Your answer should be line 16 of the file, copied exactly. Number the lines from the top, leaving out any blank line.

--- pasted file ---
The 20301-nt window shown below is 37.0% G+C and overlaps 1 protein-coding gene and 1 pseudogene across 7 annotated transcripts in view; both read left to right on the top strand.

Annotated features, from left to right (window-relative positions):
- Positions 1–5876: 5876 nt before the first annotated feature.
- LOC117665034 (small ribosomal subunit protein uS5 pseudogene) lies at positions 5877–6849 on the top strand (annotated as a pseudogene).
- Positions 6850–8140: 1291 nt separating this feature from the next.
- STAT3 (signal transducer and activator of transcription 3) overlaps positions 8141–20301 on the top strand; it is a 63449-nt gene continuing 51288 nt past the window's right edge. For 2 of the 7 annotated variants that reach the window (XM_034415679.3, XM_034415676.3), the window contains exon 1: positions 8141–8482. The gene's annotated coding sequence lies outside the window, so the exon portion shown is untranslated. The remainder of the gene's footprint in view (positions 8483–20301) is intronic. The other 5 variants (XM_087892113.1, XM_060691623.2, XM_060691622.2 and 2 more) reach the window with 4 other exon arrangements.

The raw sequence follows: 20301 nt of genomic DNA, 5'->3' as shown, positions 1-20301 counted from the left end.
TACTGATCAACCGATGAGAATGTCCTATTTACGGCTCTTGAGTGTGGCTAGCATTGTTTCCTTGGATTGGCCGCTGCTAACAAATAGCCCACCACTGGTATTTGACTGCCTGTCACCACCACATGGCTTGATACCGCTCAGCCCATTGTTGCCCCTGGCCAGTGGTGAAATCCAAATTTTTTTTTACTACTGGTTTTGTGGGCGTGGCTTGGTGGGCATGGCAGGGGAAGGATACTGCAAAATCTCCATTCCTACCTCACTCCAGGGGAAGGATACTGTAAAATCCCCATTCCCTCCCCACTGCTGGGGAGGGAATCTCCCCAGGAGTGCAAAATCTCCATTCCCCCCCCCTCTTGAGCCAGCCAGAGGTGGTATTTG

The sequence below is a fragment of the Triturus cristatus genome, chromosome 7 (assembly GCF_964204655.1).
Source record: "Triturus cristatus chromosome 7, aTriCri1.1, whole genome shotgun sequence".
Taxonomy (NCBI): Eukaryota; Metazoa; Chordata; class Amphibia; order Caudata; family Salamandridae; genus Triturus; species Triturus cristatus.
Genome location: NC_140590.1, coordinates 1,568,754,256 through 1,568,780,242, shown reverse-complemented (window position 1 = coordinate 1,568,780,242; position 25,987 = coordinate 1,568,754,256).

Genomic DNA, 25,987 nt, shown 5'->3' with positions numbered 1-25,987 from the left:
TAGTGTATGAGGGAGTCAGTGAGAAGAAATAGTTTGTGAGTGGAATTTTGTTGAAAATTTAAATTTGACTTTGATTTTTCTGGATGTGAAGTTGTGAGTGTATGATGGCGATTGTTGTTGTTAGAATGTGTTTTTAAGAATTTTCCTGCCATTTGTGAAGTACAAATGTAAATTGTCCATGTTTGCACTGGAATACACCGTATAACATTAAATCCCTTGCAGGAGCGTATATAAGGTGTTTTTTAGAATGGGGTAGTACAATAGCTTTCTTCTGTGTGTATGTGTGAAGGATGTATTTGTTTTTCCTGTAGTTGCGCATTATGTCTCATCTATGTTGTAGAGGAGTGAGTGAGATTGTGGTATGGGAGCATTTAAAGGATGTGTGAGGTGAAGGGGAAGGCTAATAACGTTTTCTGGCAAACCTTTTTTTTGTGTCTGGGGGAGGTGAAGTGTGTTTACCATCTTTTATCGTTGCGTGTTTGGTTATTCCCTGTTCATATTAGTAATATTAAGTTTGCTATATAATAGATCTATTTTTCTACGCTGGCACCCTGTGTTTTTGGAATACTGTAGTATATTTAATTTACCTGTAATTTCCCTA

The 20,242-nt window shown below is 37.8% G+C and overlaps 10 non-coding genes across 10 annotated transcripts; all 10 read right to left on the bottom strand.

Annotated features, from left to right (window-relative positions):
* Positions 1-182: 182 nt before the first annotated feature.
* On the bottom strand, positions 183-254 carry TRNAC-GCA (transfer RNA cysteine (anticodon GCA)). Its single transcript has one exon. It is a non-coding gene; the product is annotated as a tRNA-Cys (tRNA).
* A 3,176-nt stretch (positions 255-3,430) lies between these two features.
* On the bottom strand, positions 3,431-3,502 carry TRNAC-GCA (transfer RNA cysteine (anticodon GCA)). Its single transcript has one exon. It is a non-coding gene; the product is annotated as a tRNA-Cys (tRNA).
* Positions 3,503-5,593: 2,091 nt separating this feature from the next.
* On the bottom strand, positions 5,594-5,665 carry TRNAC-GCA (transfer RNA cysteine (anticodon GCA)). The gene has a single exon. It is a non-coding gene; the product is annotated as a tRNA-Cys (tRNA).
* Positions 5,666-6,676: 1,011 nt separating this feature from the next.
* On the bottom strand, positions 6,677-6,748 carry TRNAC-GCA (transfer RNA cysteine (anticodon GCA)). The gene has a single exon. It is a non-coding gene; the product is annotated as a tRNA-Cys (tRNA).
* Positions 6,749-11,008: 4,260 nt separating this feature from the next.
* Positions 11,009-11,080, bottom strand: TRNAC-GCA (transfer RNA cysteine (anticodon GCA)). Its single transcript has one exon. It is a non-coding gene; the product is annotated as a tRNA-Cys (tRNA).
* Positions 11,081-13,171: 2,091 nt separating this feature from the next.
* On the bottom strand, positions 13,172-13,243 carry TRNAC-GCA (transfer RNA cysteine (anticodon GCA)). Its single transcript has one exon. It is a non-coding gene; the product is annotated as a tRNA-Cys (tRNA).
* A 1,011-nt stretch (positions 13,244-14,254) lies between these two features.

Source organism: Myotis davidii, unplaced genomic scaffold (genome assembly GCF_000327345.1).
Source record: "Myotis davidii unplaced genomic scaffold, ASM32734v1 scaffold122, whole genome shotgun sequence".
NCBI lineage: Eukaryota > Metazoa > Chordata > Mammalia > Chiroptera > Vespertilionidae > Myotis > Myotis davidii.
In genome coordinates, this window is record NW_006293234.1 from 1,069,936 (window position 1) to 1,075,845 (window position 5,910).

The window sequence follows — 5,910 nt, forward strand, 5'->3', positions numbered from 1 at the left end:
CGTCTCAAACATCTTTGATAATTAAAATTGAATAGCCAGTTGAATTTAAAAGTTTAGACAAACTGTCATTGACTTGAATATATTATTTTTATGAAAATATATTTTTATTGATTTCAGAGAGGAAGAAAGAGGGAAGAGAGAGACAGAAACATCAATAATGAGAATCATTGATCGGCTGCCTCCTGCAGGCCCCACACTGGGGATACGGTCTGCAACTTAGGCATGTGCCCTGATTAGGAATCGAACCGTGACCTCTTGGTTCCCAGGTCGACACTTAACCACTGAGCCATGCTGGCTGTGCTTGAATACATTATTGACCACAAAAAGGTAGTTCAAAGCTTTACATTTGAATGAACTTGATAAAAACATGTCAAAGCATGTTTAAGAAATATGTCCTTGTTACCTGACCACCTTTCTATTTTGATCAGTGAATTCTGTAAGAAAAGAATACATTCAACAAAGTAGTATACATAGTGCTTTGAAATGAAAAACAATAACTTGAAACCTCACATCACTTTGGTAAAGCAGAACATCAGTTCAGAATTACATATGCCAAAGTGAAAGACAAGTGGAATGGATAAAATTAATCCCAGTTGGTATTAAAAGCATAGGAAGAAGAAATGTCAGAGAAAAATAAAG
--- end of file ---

Annotated features, from left to right (window-relative positions):